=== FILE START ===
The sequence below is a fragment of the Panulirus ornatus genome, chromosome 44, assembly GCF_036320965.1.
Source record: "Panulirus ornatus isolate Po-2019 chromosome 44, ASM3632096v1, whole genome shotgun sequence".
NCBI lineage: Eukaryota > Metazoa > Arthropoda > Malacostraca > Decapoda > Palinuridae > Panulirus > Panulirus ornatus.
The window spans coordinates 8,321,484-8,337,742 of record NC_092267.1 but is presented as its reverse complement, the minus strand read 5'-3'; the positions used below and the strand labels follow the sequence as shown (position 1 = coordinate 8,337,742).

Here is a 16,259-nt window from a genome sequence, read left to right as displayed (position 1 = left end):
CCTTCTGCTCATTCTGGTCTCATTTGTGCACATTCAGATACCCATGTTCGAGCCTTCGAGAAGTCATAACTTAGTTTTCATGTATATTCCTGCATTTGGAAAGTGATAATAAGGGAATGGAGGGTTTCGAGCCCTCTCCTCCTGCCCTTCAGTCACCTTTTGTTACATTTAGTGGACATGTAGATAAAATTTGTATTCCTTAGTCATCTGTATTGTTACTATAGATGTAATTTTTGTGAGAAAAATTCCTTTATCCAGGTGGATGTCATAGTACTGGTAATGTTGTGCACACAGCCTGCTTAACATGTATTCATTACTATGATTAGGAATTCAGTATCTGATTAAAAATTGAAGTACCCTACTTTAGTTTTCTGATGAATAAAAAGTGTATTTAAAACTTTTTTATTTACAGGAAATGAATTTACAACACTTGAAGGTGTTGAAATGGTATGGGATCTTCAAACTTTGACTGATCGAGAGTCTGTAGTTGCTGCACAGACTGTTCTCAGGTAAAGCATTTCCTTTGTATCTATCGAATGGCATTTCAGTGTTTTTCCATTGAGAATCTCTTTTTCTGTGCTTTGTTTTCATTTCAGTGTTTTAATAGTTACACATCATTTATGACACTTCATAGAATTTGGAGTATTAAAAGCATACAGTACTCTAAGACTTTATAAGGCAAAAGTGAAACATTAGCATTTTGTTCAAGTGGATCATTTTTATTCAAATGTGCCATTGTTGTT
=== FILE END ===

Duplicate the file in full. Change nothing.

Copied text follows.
The sequence below is a fragment of the Panulirus ornatus genome, chromosome 44, assembly GCF_036320965.1.
Source record: "Panulirus ornatus isolate Po-2019 chromosome 44, ASM3632096v1, whole genome shotgun sequence".
NCBI lineage: Eukaryota > Metazoa > Arthropoda > Malacostraca > Decapoda > Palinuridae > Panulirus > Panulirus ornatus.
The window spans coordinates 8,321,484-8,337,742 of record NC_092267.1 but is presented as its reverse complement, the minus strand read 5'-3'; the positions used below and the strand labels follow the sequence as shown (position 1 = coordinate 8,337,742).

Here is a 16,259-nt window from a genome sequence, read left to right as displayed (position 1 = left end):
CCTTCTGCTCATTCTGGTCTCATTTGTGCACATTCAGATACCCATGTTCGAGCCTTCGAGAAGTCATAACTTAGTTTTCATGTATATTCCTGCATTTGGAAAGTGATAATAAGGGAATGGAGGGTTTCGAGCCCTCTCCTCCTGCCCTTCAGTCACCTTTTGTTACATTTAGTGGACATGTAGATAAAATTTGTATTCCTTAGTCATCTGTATTGTTACTATAGATGTAATTTTTGTGAGAAAAATTCCTTTATCCAGGTGGATGTCATAGTACTGGTAATGTTGTGCACACAGCCTGCTTAACATGTATTCATTACTATGATTAGGAATTCAGTATCTGATTAAAAATTGAAGTACCCTACTTTAGTTTTCTGATGAATAAAAAGTGTATTTAAAACTTTTTTATTTACAGGAAATGAATTTACAACACTTGAAGGTGTTGAAATGGTATGGGATCTTCAAACTTTGACTGATCGAGAGTCTGTAGTTGCTGCACAGACTGTTCTCAGGTAAAGCATTTCCTTTGTATCTATCGAATGGCATTTCAGTGTTTTTCCATTGAGAATCTCTTTTTCTGTGCTTTGTTTTCATTTCAGTGTTTTAATAGTTACACATCATTTATGACACTTCATAGAATTTGGAGTATTAAAAGCATACAGTACTCTAAGACTTTATAAGGCAAAAGTGAAACATTAGCATTTTGTTCAAGTGGATCATTTTTATTCAAATGTGCCATTGTTGTT